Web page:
Physical activity, together with its ameliorative effects on Parkinson’s disease (PD) symptoms, remains a relatively unappreciated factor which may be beneficial for the treatment outcome. Contemporary evidence supports the positive effects of non-pharmacological approaches to PD symptom management, in particular the effects of the exercise on both, motor and non-motor symptoms.
Exercise is an essential impulse for various cells (e.g.myocytes) to upregulate the expression of insulin-like growth factor type 1 (IGF-1), brain neurons to increase production of neurotrophic factors such as brain derived neurotrophic factor (BDNF) and limiting for neuroinflammation. Moreover, exercise regulates plasticity in the hippocampus and the cortex, CA1 and entorhinal cortex, and increases fine discrimination. The effect of PA, especially on the nervous system, results in increased molecular adaptations in neuronal function. However, many of the mechanisms by which exercise exerts its effects in the brain remain largely unknown.
People with Parkinson’s disease often do not do much exercise which is associated with a loss of fitness. This can worsen the effects of the disease and any other conditions they may have. For example, heart disease, muscle weakness, osteoporosis (weak bones), trouble sleeping, constipation and depression can all grow worse. Loss of fitness also increases the risk of falls, especially in people with Parkinson’s disease, who are already much more likely to fall than healthy people. This tendency to fall and consequent injury (e.g. hip fractures) can eventually result in loss of independence and early admission to nursing homes.
Resistance training increases strength in older people and people with Parkinson’s disease. Recent research indicates that high resistance progressive exercise is effective with initial levels of 30-40% 1RM being increased to 70% 1RM and from 1 to 3 sets of 8 repetitions. 1 RM is the maximum amount of weight one can lift in a single repetition for a given exercise. However, the best program for these exercises has yet to be determined. It is also important to be mindful that people with Parkinson’s disease tire easily, and that it may be best to use an individually tailored approach that accounts for these limitations.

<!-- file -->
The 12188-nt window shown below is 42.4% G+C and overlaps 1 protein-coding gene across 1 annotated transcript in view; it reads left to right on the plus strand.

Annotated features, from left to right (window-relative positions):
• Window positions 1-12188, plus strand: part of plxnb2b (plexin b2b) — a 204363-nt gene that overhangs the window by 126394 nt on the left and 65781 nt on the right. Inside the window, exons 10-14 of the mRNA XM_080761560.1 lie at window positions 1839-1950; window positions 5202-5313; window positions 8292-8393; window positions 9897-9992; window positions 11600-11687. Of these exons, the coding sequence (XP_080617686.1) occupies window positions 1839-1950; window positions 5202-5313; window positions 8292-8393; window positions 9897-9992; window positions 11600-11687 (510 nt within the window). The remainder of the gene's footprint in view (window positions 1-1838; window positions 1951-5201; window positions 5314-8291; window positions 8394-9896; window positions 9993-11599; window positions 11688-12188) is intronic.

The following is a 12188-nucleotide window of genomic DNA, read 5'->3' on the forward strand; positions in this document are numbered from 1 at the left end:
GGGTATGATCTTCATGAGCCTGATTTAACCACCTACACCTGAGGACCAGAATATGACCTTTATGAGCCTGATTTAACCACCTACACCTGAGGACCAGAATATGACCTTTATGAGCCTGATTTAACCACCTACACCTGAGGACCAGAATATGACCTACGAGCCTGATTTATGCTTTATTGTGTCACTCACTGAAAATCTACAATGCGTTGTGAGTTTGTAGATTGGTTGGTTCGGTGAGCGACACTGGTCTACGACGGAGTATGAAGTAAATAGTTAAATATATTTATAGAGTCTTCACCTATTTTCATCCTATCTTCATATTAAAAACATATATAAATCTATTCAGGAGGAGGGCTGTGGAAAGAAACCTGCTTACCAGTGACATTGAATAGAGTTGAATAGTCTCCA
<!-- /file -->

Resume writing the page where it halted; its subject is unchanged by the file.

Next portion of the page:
Treadmill walking is frequently used for people with Parkinson’s disease. You can either walk slowly or use a training program that gradually increases your walking speed. Although the optimal program has yet to be determined recent research indicates that longer duration low intensity walking is more effective than high intensity short duration walking. If you have difficulty walking, body weight supports can be used. Even if you have trouble walking or ‘freeze’ when trying to move, you may still be able to cycle. Stationary cycling is ideal if you have this problem. Pacing yourself or deliberately increasing the cycling rate can improve your heart and lung function and your walking ability. It also “exercises” other neural circuits important for movement other than those involved in locomotion. ‘Cueing exercises’ involve walking while listening or seeing cues that mimic the rhythm of walking. These exercises can help improve your walking movements and overcome difficulty with gait initiation and freezing. ‘Dance’ provides exercise to music that can facilitate functional and expressive movement. It also provides important social interaction and can lead to improvements in perceived quality of life. In ‘dual tasking’ exercises, you do a secondary task (e.g. forming words or counting backwards) while walking. These exercises usually try to improve one aspect of walking at a time (e.g. step length). Dual tasking is very proficient in challenging balance as well, for example balance on the spot or functional balancing and stating names of countries or animals.